“It's the equivalent of a Newtown every four months,” Obama said to a crowd that included the parents of slain youth Hadiya Pendleton, U.S. Sen. Dick Durbin and Gov. Pat Quinn.
“That's why the overwhelming majority of Americans are asking for common sense proposals that make it harder for criminals to get their hands on a gun."
However, he said, “no set of laws can prevent any senseless act of violence, if a child opens fire on another child, there is a hole in that child's heart that government can't fill, only community and family can fill.”
Obama painted a picture of the realities for many young people in Chicago's impoverished South and West sides, sympathizing that it feels “like no matter how hard you try, your destiny was determined from the moment you were born.”
He acknowledged the need for more ladders of opportunity, but added that “maybe we should do more to promote marriage and encourage fatherhood.”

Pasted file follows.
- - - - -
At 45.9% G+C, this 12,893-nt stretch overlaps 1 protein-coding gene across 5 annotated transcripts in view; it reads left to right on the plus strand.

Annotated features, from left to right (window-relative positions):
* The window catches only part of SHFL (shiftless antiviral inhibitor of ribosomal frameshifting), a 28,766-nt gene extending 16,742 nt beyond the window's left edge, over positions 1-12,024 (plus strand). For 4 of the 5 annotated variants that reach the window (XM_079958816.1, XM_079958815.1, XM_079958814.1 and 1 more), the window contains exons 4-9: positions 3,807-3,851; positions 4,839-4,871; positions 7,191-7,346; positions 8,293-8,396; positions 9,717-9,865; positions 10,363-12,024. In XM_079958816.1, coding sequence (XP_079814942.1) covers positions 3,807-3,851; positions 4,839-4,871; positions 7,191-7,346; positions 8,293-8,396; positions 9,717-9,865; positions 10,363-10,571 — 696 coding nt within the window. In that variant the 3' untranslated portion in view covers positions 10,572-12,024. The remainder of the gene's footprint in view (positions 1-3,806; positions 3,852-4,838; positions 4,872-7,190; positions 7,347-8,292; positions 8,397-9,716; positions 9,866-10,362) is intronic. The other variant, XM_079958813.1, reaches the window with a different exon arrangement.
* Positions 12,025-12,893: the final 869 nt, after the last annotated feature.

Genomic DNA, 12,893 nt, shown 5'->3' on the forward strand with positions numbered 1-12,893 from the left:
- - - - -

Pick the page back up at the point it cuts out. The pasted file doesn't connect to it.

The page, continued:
Darrius Lightfoot, 21, co-founder of Fearless Leading by the Youth, watched a live stream of the speech and said it “didn't get to the root cause of the problem.”
“I would have liked to hear him say something about the institutions that need to step up and solve these problems” of violence, said Lightfoot, rather than “put it on everybody's self, like pull yourself up.”
One of Fearless Leading by the Youth's campaigns is pushing for a trauma center on the South Side. Getting gunshot victims to a trauma center sooner would reduce the number of people dying from violence, Lightfoot says.
“If we stop this youth from dying, we stop retaliation.”
But that is only the start, he added.
“We still need more resources, like mentorship programs, to stop the reasons why folks commit violence.”